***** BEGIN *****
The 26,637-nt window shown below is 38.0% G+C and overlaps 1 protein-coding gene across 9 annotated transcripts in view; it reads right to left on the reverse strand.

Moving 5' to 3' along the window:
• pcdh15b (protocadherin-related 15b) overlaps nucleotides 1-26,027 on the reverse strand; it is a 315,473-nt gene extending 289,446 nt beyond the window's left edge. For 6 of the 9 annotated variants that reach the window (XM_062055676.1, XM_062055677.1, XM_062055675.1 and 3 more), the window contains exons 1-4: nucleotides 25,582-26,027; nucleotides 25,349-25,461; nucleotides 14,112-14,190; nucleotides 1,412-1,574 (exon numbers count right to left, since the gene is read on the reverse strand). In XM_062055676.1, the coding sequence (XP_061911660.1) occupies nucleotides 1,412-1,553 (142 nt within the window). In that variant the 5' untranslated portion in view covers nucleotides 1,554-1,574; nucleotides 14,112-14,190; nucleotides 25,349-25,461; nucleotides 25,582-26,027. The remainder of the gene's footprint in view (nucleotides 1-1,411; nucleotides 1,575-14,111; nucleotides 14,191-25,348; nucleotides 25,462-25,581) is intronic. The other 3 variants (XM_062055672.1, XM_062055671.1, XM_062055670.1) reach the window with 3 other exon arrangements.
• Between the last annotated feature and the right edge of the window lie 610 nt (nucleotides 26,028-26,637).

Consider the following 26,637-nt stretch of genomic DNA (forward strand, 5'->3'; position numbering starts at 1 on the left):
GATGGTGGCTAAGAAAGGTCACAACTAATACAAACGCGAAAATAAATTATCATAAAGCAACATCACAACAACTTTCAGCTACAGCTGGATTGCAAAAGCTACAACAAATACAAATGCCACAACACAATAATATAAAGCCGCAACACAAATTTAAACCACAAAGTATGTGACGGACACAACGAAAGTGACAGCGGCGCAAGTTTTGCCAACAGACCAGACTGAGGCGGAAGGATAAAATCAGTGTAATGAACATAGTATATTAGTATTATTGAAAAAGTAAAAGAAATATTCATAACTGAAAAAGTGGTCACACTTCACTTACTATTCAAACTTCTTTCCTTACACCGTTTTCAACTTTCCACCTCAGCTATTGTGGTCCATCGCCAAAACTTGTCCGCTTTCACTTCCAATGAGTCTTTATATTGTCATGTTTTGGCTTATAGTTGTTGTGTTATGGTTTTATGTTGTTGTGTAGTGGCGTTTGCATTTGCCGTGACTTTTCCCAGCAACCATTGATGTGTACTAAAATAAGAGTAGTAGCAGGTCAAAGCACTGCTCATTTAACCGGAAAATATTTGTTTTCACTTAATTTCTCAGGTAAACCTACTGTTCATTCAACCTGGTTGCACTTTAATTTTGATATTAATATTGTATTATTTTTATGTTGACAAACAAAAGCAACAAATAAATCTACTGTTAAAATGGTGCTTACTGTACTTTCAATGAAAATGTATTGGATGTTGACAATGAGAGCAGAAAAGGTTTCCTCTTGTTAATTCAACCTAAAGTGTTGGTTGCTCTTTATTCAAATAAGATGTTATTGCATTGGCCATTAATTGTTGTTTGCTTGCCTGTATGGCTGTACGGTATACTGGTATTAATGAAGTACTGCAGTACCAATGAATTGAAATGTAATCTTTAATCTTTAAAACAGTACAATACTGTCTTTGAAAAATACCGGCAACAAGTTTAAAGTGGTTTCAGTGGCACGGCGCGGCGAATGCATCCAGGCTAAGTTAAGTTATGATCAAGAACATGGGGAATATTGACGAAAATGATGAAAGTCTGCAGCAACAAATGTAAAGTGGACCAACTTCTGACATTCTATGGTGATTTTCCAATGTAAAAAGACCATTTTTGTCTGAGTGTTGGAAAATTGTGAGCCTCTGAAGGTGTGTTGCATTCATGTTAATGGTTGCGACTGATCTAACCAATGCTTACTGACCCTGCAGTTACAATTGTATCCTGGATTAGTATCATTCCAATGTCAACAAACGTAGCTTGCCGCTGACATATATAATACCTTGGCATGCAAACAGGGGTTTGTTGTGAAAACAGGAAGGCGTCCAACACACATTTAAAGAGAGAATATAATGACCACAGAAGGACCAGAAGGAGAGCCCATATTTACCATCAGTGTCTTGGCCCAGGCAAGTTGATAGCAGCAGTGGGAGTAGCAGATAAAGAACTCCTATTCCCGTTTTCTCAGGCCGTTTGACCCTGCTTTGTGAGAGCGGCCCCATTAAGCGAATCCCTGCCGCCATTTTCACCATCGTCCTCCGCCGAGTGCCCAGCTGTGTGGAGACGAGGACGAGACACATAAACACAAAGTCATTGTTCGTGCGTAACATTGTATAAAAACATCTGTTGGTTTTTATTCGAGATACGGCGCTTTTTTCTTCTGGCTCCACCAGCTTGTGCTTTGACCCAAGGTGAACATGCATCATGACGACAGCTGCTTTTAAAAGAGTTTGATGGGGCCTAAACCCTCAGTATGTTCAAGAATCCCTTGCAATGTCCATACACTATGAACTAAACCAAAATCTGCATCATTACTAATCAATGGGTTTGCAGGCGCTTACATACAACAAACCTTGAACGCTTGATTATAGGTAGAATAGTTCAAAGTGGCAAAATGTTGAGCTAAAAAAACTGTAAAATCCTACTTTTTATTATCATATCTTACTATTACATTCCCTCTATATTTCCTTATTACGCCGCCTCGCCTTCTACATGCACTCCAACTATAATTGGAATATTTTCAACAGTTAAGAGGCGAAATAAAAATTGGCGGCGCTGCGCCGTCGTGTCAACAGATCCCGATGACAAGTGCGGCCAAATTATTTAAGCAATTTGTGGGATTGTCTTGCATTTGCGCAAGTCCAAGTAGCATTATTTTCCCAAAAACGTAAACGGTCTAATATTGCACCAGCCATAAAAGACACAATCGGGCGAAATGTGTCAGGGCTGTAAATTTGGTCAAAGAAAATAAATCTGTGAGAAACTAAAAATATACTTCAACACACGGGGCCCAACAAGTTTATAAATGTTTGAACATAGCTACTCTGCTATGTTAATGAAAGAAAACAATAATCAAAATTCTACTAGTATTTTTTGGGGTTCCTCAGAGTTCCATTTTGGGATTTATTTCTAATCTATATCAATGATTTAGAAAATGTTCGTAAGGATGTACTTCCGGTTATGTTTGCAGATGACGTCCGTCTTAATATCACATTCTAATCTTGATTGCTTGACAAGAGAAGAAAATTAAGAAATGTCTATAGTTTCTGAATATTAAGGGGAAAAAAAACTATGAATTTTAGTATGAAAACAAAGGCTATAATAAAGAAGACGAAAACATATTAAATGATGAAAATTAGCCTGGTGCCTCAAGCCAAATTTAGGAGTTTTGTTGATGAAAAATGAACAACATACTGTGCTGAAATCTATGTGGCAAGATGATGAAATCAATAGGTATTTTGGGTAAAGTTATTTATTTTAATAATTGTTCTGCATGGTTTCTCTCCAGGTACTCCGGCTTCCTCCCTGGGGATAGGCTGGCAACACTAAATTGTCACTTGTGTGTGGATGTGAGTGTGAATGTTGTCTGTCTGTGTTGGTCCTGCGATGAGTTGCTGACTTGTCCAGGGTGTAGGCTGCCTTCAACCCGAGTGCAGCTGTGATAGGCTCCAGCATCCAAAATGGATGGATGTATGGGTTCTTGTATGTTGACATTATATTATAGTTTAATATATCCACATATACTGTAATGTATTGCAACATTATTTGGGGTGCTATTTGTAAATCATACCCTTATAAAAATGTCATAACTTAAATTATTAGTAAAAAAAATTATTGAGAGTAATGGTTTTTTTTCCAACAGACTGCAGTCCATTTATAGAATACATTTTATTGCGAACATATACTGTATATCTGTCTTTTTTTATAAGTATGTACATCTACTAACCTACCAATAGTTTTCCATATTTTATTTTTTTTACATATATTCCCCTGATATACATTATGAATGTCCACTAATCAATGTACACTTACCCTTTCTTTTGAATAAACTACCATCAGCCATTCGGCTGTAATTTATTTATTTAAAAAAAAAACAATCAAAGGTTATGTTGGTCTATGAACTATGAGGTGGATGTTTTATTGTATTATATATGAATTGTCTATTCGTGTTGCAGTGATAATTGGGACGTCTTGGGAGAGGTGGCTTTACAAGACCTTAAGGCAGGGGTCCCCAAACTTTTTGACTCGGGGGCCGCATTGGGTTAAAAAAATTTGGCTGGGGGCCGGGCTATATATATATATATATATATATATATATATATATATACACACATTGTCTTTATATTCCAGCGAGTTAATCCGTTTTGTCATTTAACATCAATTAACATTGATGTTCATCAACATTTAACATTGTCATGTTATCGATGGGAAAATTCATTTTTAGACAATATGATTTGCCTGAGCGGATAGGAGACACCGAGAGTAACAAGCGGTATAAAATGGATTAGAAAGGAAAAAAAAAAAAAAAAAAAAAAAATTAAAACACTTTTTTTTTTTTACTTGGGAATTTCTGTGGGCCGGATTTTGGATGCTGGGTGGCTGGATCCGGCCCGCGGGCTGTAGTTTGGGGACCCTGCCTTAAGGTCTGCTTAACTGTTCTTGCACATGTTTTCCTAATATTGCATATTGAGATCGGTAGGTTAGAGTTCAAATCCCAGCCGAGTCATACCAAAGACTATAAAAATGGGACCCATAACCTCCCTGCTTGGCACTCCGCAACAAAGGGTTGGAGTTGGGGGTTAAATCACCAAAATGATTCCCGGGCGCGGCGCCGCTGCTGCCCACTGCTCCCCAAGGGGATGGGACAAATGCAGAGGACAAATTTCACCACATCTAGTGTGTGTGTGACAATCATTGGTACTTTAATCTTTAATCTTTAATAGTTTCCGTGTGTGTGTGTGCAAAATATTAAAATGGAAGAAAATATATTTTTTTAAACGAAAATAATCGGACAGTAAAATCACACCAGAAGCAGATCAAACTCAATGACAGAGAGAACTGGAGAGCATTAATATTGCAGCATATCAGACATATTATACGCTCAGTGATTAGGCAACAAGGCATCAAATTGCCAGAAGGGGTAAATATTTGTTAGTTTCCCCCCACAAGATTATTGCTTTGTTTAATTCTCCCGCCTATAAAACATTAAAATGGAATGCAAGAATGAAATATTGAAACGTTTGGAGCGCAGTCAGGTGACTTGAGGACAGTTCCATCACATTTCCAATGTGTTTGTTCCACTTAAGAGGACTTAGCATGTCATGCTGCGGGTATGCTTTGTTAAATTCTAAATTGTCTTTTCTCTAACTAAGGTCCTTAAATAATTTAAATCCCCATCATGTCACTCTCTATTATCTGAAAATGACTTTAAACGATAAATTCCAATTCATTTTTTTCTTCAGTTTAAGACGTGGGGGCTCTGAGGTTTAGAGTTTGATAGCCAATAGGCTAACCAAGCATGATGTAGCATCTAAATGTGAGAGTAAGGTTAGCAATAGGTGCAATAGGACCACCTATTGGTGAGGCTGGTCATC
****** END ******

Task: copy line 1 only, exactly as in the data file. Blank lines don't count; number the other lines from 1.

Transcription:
The 26,637-nt window shown below is 38.0% G+C and overlaps 1 protein-coding gene across 9 annotated transcripts in view; it reads right to left on the reverse strand.